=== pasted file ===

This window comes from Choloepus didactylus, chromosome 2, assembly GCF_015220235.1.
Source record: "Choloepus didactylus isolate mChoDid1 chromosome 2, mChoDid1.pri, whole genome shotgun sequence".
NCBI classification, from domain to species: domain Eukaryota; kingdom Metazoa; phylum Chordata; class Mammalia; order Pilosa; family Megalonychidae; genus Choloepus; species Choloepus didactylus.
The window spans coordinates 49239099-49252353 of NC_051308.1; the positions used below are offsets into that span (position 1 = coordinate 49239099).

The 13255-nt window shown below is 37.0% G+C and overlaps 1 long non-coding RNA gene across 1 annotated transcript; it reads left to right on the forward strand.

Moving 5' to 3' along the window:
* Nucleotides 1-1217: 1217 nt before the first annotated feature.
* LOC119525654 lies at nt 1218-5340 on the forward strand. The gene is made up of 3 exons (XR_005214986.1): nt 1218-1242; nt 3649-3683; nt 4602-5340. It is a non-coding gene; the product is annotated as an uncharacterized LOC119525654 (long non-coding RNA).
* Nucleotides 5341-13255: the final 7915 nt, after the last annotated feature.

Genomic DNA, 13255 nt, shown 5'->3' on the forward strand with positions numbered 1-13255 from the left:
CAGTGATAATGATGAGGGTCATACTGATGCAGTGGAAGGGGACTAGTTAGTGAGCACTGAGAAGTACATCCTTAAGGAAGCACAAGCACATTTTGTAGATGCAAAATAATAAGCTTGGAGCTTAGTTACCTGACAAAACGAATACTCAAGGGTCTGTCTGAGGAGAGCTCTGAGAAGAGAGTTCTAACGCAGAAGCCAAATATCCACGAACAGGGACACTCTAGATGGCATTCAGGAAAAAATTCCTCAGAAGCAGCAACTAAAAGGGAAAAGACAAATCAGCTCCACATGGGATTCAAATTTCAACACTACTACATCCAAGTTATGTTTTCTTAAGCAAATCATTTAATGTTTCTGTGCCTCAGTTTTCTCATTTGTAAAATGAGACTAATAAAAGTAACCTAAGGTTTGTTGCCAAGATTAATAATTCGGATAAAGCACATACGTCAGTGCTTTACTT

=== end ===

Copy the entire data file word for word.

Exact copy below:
This window comes from Choloepus didactylus, chromosome 2, assembly GCF_015220235.1.
Source record: "Choloepus didactylus isolate mChoDid1 chromosome 2, mChoDid1.pri, whole genome shotgun sequence".
NCBI classification, from domain to species: domain Eukaryota; kingdom Metazoa; phylum Chordata; class Mammalia; order Pilosa; family Megalonychidae; genus Choloepus; species Choloepus didactylus.
The window spans coordinates 49239099-49252353 of NC_051308.1; the positions used below are offsets into that span (position 1 = coordinate 49239099).

The 13255-nt window shown below is 37.0% G+C and overlaps 1 long non-coding RNA gene across 1 annotated transcript; it reads left to right on the forward strand.

Moving 5' to 3' along the window:
* Nucleotides 1-1217: 1217 nt before the first annotated feature.
* LOC119525654 lies at nt 1218-5340 on the forward strand. The gene is made up of 3 exons (XR_005214986.1): nt 1218-1242; nt 3649-3683; nt 4602-5340. It is a non-coding gene; the product is annotated as an uncharacterized LOC119525654 (long non-coding RNA).
* Nucleotides 5341-13255: the final 7915 nt, after the last annotated feature.

Genomic DNA, 13255 nt, shown 5'->3' on the forward strand with positions numbered 1-13255 from the left:
CAGTGATAATGATGAGGGTCATACTGATGCAGTGGAAGGGGACTAGTTAGTGAGCACTGAGAAGTACATCCTTAAGGAAGCACAAGCACATTTTGTAGATGCAAAATAATAAGCTTGGAGCTTAGTTACCTGACAAAACGAATACTCAAGGGTCTGTCTGAGGAGAGCTCTGAGAAGAGAGTTCTAACGCAGAAGCCAAATATCCACGAACAGGGACACTCTAGATGGCATTCAGGAAAAAATTCCTCAGAAGCAGCAACTAAAAGGGAAAAGACAAATCAGCTCCACATGGGATTCAAATTTCAACACTACTACATCCAAGTTATGTTTTCTTAAGCAAATCATTTAATGTTTCTGTGCCTCAGTTTTCTCATTTGTAAAATGAGACTAATAAAAGTAACCTAAGGTTTGTTGCCAAGATTAATAATTCGGATAAAGCACATACGTCAGTGCTTTACTT